Maira Freitas + Lenine
Brasil Summerfest at Central Park Summerstage
New York, NY
July 19, 2014
For her New York City debut, Maira Freitas traveled lightly, backed solely by a drummer on stage. She did the first few songs on piano, beginning with a jazz- inflected samba and then moving on to a very personal rendition of "Dream A Little Dream," her voice a clear soprano with great range. After introducing herself to the audience, she switched to an electric piano attached to a laptop, using lots of effects to enhance songs with a strong Afro- Brazilian feel.
Possibly aware that she was playing to a crowd who had probably never heard of her, she mixed originals with coversone highlight was a bossa take on Michael Jackson
's "Beat It" that had many audience members singing along with the chorus. She also paid tribute to her father, famed samba composer Martinho DaVila
in a highly personal manner and remembered the late Dominguinhos with a beautiful take on his "Tenho Sede," freely improvising on the piano with the backing pre- programmed sounds and her live drummer.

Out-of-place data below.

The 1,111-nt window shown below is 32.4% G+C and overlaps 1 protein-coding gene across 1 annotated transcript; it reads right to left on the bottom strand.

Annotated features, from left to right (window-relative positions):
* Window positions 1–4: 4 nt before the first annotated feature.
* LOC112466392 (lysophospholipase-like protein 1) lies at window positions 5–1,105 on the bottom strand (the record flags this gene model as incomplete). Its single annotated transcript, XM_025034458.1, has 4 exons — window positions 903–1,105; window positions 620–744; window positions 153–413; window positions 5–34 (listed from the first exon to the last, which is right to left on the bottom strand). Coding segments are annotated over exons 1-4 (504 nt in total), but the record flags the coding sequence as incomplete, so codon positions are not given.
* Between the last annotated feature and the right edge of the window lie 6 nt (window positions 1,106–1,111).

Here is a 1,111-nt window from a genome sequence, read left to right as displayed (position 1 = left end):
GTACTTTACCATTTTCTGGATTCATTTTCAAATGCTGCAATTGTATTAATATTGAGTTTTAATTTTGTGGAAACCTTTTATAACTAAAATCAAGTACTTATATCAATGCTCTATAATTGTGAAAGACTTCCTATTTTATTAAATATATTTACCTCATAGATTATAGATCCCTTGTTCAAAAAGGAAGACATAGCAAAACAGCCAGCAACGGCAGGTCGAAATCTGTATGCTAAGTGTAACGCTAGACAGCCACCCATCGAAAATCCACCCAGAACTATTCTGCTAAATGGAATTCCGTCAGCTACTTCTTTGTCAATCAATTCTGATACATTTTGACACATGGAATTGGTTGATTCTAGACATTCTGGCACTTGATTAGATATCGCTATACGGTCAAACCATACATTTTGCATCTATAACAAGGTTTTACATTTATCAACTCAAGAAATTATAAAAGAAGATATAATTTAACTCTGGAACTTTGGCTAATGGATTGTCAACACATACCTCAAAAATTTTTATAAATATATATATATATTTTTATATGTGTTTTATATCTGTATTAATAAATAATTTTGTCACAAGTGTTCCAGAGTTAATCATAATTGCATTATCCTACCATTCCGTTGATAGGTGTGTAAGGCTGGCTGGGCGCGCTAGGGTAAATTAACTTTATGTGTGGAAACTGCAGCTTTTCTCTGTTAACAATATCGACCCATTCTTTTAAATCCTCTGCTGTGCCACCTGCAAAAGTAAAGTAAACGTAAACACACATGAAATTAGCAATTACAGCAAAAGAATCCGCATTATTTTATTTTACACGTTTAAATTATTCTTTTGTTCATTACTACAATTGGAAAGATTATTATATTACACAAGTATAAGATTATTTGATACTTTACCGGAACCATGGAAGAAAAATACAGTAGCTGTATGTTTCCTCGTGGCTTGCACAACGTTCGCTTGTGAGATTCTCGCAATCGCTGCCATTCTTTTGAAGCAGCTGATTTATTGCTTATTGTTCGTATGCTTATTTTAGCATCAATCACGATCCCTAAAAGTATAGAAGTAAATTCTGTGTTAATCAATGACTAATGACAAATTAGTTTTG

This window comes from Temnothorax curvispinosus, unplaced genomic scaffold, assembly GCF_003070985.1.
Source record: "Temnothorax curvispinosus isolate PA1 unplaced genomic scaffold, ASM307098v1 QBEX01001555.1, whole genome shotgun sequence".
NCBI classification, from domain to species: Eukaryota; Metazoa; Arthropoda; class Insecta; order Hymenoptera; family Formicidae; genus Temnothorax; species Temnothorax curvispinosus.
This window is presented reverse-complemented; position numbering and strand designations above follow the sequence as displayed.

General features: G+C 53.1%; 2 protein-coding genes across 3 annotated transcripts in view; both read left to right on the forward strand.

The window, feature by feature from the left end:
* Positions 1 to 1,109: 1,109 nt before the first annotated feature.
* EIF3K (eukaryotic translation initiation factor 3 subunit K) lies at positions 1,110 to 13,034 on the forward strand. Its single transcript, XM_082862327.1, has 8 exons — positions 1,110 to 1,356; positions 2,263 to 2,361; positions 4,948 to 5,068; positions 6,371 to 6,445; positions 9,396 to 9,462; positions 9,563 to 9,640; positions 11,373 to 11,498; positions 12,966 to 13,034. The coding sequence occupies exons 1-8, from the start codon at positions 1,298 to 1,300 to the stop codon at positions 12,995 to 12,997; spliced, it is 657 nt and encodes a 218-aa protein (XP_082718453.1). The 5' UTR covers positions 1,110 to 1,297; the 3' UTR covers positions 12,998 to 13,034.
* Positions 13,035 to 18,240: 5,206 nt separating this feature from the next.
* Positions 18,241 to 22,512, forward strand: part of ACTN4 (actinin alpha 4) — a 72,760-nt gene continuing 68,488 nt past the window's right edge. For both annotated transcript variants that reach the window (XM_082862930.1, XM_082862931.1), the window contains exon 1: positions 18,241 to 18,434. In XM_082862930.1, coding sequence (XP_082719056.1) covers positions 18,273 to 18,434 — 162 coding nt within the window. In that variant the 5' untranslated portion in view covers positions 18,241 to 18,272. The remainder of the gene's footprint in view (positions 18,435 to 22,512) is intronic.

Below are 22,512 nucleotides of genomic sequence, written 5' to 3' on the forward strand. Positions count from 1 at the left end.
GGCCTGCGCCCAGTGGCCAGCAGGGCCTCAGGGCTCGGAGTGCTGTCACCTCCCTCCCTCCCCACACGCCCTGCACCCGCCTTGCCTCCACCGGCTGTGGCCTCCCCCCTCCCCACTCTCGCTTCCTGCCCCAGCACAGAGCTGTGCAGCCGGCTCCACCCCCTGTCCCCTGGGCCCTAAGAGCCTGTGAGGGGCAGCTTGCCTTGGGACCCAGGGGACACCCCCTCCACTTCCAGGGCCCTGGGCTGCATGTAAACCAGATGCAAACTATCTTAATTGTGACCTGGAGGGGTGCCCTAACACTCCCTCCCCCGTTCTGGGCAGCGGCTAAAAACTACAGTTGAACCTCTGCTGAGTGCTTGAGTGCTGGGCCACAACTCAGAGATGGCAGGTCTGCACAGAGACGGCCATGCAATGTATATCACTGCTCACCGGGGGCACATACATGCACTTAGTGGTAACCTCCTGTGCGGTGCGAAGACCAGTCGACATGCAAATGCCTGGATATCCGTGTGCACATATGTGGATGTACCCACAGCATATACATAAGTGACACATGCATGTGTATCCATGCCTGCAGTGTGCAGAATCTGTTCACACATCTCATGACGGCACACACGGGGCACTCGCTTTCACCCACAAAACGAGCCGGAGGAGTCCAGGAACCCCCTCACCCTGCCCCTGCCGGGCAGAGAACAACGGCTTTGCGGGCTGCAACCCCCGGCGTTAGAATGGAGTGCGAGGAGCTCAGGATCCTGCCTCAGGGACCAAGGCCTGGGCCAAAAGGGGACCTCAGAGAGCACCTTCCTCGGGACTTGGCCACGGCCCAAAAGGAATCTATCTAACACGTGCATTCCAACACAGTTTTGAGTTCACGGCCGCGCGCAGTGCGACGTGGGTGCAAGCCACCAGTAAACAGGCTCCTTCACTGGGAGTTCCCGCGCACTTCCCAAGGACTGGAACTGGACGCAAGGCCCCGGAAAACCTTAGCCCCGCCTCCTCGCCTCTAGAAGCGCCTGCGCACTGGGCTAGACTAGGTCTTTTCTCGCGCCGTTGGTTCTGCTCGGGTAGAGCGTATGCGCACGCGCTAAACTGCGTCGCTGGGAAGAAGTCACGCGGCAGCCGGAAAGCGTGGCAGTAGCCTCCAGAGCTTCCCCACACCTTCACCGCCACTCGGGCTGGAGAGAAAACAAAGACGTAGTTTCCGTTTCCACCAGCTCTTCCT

Freitas worked the crowd skillfully, often stepping away from her keyboard to do a few dance steps. She ended her set with a medley that included Joao Gilberto
's bossa classic "Eu Quero Um Samba" and "Voce Abusou," a tune recorded by countless artists, including Ella Fitzgerald.
After a brief intermission, Lenine
came on stage backed by Martin Fondse
's orchestra, who played many of the singer- songwriter's hits with an improvised orchestral approach. Many tunes were extended by highly improvisational solosduring some moments, soloists would stand up and join Lenine, and Fondse would sometimes switch to a melodica for some highly original moments. Lenine seemed to cherish these stretches, going on with the extended versions of his songs and adding a few guitar riffs in between.
The audience received the songs well, often singing along to those they knew Lenine has penned many hits for Brazilian singers such as Milton Nascimento
and Maria Beth
, so the moment fans recognized a tune they just sang along. The orchestra was highly skilled, and used unusual resources like dropping chains on the snare drums and other odd percussive options. One of the best improvised moments came when a violinist got to his feet and did a solo duel with Lenine, who went right with it and let things flow freely for quite a while.
It was a magical evening that allowed audiences to appreciate artists who many had probably heard about, listening to familiar tunes from a completely different point of view, hoping the other musicians presented at Brasil Summerfest would be this surprising.